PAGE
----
Big Ed and Hedonic Adaptation




Larry Seal


I still remember the second time I got called into "The Big Boss's" office. A few hours earlier, my manager and I met with a very happy client. Not only were they very pleased with the work we did for them, but they told my boss they found me an absolute joy to work with. Ok, they didn't actually say "a joy to work with," but I think we all knew what they meant. In further good news, the client wanted to engage us for two other even larger projects, and they asked for me to be their project manager. Bada Bing Bada Boom

As I got in the elevator to head to the 2nd floor (home of our VP "Big Ed"), I was confident it was because my boss had passed on the good news from our client; but as the doors to the elevator opened, I must admit I started getting nervous. The 2nd floor was hallowed ground; you could tell because it smelled musty, a bit like a graveyard. It was eerily quiet, exactly like a graveyard. It also had very nice carpet and now, strangely, way less oxygen than my floor. This was not a place a 22-year-old in his first job out of college was accustomed to visiting (I'd been there once before actually but that's a story for another time.) I started catastrophizing a bit, as I am wont to do because you never knew what shenanigans I might or might not have been involved in over the weekend had leaked back to powers that be.

The next 46 seconds are a bit hazy, but I do remember how I felt getting back in that elevator. I was elated/pumped/psyched! Big Ed thanked me for my hard work and efforts to make sure our client was pleased with our work. He shook my hand and told me he personally appreciated my hard work and looked forward to watching me grow within the company. Yeah, Baby.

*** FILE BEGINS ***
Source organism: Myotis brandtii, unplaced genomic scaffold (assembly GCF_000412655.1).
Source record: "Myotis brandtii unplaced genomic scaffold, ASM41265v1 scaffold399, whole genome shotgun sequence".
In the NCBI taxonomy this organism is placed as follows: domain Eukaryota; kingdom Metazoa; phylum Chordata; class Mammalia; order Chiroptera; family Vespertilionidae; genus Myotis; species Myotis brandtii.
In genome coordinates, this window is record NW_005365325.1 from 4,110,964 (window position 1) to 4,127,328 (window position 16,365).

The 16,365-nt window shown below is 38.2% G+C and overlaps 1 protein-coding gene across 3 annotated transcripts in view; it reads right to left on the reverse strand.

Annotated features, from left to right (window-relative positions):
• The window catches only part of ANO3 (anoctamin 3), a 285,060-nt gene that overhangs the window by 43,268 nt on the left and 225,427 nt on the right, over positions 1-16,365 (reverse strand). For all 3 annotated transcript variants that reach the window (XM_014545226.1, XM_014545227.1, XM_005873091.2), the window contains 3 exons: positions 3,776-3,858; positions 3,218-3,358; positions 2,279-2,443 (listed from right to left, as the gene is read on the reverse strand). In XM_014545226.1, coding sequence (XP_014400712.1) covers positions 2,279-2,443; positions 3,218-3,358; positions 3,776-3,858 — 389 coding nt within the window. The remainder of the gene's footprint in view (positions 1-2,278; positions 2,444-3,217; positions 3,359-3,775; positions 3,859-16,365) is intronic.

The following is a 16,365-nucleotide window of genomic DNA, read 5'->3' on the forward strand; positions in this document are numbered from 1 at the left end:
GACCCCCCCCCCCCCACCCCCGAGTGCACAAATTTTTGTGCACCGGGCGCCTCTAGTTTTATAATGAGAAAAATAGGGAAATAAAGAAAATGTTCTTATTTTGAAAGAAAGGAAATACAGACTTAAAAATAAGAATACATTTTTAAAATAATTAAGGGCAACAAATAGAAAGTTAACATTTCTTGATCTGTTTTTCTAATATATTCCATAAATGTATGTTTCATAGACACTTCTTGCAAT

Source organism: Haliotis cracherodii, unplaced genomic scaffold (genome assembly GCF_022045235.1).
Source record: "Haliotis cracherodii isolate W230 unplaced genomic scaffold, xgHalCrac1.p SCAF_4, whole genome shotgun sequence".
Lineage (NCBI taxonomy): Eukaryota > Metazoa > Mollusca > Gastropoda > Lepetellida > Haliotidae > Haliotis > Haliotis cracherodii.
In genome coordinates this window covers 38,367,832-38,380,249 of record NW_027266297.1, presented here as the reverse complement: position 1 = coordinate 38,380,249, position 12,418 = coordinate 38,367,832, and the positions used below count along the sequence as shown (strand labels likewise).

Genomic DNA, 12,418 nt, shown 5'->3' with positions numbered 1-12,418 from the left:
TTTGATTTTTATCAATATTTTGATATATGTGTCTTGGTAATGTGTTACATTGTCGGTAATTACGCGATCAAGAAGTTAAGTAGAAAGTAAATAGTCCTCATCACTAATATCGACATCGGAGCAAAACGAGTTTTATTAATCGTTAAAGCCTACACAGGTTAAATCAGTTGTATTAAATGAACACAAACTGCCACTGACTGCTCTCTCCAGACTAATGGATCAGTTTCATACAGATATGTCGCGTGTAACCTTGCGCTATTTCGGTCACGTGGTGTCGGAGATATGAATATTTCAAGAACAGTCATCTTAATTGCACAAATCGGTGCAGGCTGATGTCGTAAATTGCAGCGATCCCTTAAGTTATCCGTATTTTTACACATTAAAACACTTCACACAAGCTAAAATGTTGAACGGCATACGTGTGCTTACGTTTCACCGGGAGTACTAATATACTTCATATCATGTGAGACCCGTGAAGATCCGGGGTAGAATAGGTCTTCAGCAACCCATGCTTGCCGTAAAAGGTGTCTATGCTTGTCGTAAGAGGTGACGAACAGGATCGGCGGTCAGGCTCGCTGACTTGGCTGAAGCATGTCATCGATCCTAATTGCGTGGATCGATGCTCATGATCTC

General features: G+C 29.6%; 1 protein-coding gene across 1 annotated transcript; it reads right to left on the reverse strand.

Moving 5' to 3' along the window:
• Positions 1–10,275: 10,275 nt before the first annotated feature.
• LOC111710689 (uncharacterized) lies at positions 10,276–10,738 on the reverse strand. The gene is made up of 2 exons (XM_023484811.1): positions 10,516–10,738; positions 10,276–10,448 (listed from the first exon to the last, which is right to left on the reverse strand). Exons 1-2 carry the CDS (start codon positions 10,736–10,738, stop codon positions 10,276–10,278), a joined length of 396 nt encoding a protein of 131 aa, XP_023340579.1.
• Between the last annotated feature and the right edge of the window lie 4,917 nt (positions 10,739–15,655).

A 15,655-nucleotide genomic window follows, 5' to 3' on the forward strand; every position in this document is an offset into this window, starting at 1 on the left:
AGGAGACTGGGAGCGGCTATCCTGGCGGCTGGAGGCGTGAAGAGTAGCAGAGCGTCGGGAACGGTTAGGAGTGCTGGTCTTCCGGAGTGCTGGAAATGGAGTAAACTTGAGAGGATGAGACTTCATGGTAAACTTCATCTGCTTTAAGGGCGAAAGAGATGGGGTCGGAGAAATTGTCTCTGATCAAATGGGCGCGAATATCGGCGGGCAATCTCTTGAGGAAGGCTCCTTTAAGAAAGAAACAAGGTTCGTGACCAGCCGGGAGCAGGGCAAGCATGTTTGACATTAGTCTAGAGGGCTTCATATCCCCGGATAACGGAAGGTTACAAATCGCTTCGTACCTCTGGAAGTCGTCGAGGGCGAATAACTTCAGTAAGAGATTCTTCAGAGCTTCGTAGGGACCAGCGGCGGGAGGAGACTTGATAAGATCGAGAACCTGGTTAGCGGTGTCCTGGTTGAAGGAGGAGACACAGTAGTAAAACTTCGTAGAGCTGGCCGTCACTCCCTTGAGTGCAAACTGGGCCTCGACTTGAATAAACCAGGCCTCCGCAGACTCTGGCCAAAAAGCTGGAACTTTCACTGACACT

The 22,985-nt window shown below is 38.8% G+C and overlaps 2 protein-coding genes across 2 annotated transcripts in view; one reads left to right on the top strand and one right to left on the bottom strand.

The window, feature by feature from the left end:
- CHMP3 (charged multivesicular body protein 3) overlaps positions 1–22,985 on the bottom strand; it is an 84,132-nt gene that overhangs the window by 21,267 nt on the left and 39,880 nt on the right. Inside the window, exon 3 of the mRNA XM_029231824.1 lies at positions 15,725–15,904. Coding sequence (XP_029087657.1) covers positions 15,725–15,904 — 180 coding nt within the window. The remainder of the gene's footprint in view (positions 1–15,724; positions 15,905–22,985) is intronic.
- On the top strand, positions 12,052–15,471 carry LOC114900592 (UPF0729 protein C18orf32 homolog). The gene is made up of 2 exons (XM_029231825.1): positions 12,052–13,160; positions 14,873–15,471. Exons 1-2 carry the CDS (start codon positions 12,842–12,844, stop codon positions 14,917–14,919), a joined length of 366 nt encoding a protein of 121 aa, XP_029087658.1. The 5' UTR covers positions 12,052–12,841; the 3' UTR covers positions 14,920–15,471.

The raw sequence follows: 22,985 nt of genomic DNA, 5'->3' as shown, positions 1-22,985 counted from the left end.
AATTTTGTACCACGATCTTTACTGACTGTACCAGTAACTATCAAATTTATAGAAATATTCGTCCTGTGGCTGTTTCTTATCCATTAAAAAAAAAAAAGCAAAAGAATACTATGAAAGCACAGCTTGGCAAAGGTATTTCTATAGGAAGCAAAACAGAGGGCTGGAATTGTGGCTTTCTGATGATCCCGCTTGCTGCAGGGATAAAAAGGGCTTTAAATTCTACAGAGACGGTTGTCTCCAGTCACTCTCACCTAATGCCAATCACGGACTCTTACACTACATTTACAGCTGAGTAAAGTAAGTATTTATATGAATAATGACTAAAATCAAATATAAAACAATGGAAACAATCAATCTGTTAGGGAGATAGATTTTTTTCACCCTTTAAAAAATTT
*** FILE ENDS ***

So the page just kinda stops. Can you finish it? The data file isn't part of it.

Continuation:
I COULD NOT have felt better about me, my DNA, my life choices, this company, my career, all of it. Life was good, I was good, and it was only Monday. Tuesday morning, my boss called me into his office to let me know that I was getting a promotion to "Assistant Senior Project Manager Fourth Class." He was moving me to a desk in a new part of the floor where I could see sunlight … and … I was going to get a "still to be determined" bump in pay. I was going to tear Milwaukee up tonight!

Over the next two months, the promotion got announced, I got the first salary increase I had ever had, and my skin glowed from basking in the sun at my new desk. I got to run several new assignments, and I even got a say in which colleagues were going to be assigned to my projects. I felt good, I felt rewarded, I was building a career, and Summer Fest was coming. So So Good

I don't remember the exact date that I realized my life sucked, but I do remember it was early afternoon somewhere in June. I was at my WWII vintage desk (this thing must have weighed 600 lbs and was built with edges that were proof of why OSHA was created); it was piled high with papers and staplers and hole punches, and I was sweating from all the damned sun! All I could think was, man, this job sucks, this company sucks, our clients suck, and I am seriously underpaid. Go easy with your judgments, people, I was 22